5. This initiative is timely and relevant to both commercial and subsistence farmers.

    I would be very supportive of seeing this coming to fruition. Well done!

    1. Thank you. It is said that necessity is the mother of invention and we desperately need to grow more food with the resources we have. I’m glad this proposal has inspired such confidence

  6. Your contribution to the agricultural sector is truly inspiring. I wish you well in all your endeavours.

  7. Food security is so important!!! I love the fact that you are also thinking if ways to preserve the environment at the same time.

    1. I hope in the near futire there will be a noticeable impact and hunger will be a thing of the past in my community. Then this can be replicated elsewhere. Thank you for the support

  8. Good idea. Enviromental friendly farming is the way to go especially for Africa. I would also like some information on where I can purchase the Austrolorp breed. I have been searching for this breed for some time. I keep a flock of 60 /80 village chickens at any given time. I live in Lufwanyama District. Will be grateful for any help. Good luck and wish you all the sucess in your project.

    1. Thank you so much. If you are on Facebook please search for a group called Small-scale farmers (Farming as a business). Join the group and then search for Black Australorps. There are I think 3 vendors on there. If you are unsuccessful please get back to me and I’ll try to help you further. Good day to you

  9. Great stuff! Organic production and sustainable production are so very important in the times we live in. Look forward to visiting your farm in the years to come!

  10. Great ideas coming from a young woman. I cant wait to see how this goes. This will inspire most of us young women to venture into agriculture. Am also slowly becoming intrested in Agriculture. Wishing you all the very best and looking foward to seeing the project successful . GOOD LUCK!

    1. Thank you! The Internet is such a great platform as people see your ideas and are inspired. I know that in Zambia particularly there is a need for more women to be empowered to grow in agriculture. I hope that this idea will help your interest become a reality.

  11. I would call this one a ‘Green’ project because of its inclination towards natural farming practices. We need more of such projects not only for healthier lives but also for a self-healing environment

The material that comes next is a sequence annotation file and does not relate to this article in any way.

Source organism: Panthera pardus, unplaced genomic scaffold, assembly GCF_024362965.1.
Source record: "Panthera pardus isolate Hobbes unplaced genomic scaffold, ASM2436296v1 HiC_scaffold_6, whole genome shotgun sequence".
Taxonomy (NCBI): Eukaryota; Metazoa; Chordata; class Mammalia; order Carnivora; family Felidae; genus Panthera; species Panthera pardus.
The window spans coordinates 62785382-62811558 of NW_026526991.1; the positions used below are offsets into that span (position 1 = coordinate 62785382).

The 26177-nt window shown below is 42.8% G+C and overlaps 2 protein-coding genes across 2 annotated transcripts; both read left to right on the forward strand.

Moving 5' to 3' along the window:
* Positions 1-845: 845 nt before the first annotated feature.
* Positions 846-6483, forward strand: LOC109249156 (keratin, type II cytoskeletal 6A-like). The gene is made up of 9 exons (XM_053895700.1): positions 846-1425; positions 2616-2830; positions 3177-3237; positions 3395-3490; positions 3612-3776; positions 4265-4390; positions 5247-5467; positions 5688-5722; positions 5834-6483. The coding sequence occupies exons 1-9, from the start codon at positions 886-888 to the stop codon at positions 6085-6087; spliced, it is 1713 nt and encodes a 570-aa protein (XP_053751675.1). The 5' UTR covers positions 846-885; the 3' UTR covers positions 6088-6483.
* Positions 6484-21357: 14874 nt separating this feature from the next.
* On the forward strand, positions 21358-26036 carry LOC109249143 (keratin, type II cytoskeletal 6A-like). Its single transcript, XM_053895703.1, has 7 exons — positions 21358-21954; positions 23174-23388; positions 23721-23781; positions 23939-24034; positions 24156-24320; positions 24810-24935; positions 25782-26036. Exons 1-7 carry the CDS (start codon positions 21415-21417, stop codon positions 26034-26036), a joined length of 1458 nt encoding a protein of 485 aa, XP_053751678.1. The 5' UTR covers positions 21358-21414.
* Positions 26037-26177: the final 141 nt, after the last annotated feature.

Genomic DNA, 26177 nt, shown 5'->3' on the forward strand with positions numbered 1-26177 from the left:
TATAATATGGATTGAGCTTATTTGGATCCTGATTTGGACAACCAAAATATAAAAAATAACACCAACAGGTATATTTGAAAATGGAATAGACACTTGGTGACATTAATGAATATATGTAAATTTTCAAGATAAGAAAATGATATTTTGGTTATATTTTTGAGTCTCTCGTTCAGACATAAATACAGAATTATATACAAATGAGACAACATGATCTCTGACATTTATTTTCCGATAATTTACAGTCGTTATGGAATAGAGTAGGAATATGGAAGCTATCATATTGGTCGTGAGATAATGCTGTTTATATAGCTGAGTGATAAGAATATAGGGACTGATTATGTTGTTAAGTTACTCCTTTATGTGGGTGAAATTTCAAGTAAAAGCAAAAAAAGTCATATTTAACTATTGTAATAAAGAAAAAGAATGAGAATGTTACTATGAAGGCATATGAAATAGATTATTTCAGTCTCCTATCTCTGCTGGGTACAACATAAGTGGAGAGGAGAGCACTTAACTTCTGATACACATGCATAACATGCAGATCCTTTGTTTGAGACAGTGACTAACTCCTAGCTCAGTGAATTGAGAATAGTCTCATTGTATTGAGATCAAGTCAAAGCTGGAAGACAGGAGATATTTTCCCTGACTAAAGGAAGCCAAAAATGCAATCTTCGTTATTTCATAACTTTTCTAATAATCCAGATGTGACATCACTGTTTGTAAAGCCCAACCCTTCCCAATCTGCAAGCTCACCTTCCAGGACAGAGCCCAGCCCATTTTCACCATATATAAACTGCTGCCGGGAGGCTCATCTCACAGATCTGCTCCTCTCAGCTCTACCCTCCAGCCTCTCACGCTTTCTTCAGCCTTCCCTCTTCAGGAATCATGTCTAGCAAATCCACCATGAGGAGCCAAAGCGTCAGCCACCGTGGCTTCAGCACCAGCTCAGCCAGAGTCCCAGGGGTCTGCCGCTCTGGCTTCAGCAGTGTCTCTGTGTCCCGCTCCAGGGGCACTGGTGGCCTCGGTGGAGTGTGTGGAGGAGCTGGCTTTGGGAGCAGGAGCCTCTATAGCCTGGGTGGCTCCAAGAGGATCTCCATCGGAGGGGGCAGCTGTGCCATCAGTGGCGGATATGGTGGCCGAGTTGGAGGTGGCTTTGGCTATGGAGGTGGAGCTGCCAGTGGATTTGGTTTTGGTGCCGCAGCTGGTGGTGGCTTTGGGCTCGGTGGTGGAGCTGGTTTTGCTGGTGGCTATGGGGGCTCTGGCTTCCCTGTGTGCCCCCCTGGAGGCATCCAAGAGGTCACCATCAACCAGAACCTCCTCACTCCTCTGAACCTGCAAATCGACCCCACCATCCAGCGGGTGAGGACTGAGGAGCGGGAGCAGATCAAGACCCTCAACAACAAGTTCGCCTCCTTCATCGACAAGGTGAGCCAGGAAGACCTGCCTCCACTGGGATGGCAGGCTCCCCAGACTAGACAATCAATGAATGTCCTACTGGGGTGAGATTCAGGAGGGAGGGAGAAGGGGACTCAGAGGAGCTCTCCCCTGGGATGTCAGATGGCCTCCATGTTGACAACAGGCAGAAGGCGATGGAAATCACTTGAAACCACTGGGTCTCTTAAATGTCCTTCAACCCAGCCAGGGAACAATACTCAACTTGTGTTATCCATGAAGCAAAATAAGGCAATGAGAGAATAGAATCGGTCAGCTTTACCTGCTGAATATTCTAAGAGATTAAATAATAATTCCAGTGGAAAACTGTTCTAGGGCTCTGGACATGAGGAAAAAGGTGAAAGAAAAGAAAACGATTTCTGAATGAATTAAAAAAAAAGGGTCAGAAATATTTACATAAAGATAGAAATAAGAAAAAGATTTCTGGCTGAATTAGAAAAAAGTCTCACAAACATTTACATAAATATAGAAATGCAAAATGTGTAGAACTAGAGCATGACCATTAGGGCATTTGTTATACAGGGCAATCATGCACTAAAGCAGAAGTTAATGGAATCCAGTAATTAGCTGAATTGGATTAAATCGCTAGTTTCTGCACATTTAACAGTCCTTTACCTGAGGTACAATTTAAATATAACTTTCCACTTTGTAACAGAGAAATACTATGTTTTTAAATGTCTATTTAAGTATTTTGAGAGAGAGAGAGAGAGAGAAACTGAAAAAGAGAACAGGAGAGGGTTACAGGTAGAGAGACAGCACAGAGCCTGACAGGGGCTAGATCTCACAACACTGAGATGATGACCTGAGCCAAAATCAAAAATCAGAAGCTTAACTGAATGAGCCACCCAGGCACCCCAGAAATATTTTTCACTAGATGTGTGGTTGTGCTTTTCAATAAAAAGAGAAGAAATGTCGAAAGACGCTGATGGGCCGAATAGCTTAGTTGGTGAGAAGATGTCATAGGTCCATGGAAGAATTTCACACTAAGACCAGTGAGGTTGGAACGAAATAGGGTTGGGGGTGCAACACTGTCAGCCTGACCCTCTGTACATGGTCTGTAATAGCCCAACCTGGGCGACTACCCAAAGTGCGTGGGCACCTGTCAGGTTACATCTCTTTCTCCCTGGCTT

1. I like the aspect you bring in on self-healing environment. We do need to take care of the resources we have. I appreciate your input. Thank you

  12. Excellent vision. You may also wish to incorporate a biogas digester in your project in future, this will give you good quality organic fertiliser as well as green energy for coocking and heating and possibly generate electricity in future. You can feed the incubator with organic waste from your Rabitts, Chicken and plant foliage. Great vision wish you all the best.

    1. Thank you Elvis. A biogas digester what a great idea! I’m definitely adding this to future expansion plans. Your support is appreciated

  13. good idea keep it can never go wrong with agric.this is the way to go as Zambians.we all need to rise to the occasion and boost our economy through agric.

  14. Well researched, planned and informative. i have personally learnt a lot from you since I have recently gone into organic farming (tomatoes spinach cabbage cucumber) as it is healthy and using natural manure from chickens. All the best Mweendalubi and hope you get the funding you deserve.

    1. Thank you Kati. Your comments have been very kind and I’m glad that you have learnt something. All the best in your endeavours as well.

  15. The experience and educational background is perfect for the project. The Environmental awareness and conservation of soil is also vital in running a project of this kind for many years with out facing major repercussions. Good idea madam.

  16. The experience and educational background is perfect for the project. The Environmental awareness and conservation of soil is also vital in running a project of this kind for many years with out facing major repercussions. Good idea madam.